UMR to offer new technical communication degrees

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On September 10, 2004

The University of Missouri-Rolla plans to soon offer bachelor of science and master of science degrees in technical communication to respond to the need for qualified technical communicators in business and industry. The program is unique among other similar degrees offered in Missouri because it will allow students to work alongside engineering and science students on such projects as the national championship UMR Solar Car Team and other student design teams.

The University of Missouri Board of Curators approved UMR’s proposal for the degree programs at its meeting Thursday, Sept. 9, in Mount Vernon, Mo. The proposal now goes before the Missouri Coordinating Board for Higher Education for final approval.

The degree is an outgrowth of the minor in technical writing currently offered in the English and technical communication department at UMR, but it will be more than a simple technical writing degree, says Dr. Larry Vonalt, chair and associate professor of English and technical communication.

"Technical writing is an important piece of the degree program," Vonalt explains, "but we will equally emphasize oral and visual communication, with a firm foundation of technical knowledge and theory of communication."

Given UMR’s strengths in engineering and science, a degree program in technical communication seemed like a natural progression, Vonalt says. "Our students will have the opportunity to work alongside students on design projects even as team members that isn’t available at many other campuses."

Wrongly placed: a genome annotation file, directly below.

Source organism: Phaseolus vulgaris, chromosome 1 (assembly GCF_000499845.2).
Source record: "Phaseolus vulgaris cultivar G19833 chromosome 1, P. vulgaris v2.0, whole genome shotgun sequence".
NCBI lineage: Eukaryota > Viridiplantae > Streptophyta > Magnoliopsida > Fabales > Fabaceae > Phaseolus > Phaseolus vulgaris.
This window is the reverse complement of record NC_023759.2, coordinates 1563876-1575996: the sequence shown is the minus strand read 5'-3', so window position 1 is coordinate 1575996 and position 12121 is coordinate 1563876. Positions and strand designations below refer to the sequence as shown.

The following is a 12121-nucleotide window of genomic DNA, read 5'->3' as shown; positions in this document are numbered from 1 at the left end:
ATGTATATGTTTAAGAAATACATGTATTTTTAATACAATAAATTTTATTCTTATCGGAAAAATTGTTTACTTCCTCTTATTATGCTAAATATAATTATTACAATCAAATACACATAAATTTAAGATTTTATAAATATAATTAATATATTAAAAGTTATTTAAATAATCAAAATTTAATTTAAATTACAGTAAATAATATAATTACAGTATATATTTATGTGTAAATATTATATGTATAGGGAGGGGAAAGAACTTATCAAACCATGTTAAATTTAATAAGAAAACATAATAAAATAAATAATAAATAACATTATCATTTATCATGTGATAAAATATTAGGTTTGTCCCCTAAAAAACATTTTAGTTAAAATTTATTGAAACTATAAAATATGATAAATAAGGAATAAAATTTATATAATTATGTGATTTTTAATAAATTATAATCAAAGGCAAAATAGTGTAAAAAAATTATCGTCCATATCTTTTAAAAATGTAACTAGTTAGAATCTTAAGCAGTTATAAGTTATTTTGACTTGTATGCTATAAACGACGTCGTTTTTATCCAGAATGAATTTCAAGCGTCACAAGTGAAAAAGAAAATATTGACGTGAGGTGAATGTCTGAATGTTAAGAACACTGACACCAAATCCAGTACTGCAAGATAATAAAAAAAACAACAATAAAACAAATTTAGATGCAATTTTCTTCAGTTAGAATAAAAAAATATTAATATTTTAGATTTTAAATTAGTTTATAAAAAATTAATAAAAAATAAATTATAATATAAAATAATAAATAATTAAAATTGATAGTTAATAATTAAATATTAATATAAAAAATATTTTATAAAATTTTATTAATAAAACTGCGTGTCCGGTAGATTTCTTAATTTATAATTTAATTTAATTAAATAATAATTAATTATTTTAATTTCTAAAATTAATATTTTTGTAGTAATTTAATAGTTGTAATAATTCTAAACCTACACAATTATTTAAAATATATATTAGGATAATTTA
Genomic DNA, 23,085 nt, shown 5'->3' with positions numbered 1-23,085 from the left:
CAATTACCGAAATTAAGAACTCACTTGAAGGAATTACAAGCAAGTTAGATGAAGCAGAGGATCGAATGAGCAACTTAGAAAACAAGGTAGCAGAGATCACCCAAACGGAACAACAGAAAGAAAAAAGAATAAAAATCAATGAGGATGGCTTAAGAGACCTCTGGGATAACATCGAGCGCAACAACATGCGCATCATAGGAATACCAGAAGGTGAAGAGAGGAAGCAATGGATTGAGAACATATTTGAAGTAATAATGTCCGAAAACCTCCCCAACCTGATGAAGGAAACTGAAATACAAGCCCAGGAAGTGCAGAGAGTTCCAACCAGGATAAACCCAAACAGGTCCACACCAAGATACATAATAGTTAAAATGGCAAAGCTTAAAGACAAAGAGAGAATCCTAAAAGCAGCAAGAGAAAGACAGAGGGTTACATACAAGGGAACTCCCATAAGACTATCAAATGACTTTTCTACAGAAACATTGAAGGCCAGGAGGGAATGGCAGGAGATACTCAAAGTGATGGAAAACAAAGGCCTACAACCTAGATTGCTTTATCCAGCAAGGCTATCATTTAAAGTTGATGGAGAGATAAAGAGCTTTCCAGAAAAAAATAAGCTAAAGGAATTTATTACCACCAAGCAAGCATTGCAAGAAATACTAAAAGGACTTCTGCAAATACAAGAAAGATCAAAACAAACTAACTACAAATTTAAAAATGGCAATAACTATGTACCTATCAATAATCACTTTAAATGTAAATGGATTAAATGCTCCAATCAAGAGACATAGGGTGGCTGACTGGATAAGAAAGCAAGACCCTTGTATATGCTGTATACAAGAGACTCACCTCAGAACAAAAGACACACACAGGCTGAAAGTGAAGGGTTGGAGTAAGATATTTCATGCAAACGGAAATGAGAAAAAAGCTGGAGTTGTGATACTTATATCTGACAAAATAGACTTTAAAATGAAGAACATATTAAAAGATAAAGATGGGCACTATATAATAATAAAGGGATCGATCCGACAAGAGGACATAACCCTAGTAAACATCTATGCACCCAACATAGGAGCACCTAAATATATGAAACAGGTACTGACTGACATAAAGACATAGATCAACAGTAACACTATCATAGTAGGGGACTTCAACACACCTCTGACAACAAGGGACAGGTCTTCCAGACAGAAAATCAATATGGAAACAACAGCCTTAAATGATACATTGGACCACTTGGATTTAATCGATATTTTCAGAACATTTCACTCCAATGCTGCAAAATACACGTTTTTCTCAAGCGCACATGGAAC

Using existing faculty and newly developed courses, the new bachelor of science degree program will build on a strong technical base in information systems. In addition to technical writing basics, students will learn theory and practice of layout and design, technical editing, script writing, proposal writing and video production.

The master of science degree is aimed at people in the workforce who want to come back to school to enhance their abilities for advancement, as well as students who complete the bachelor of arts program in English and want to pursue a master’s degree. The program will also suit students who earn a degree in a technical field and are interested in communications.

"Technical communication is more than just writing computer software manuals," Vonalt says. "All kinds of business and industry have a need for technical communication in all kinds of positions."

For more information about the undergraduate or graduate degree programs in technical communication at UMR, contact the UMR admissions office at (573) 341-4164.

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On September 10, 2004. Posted in News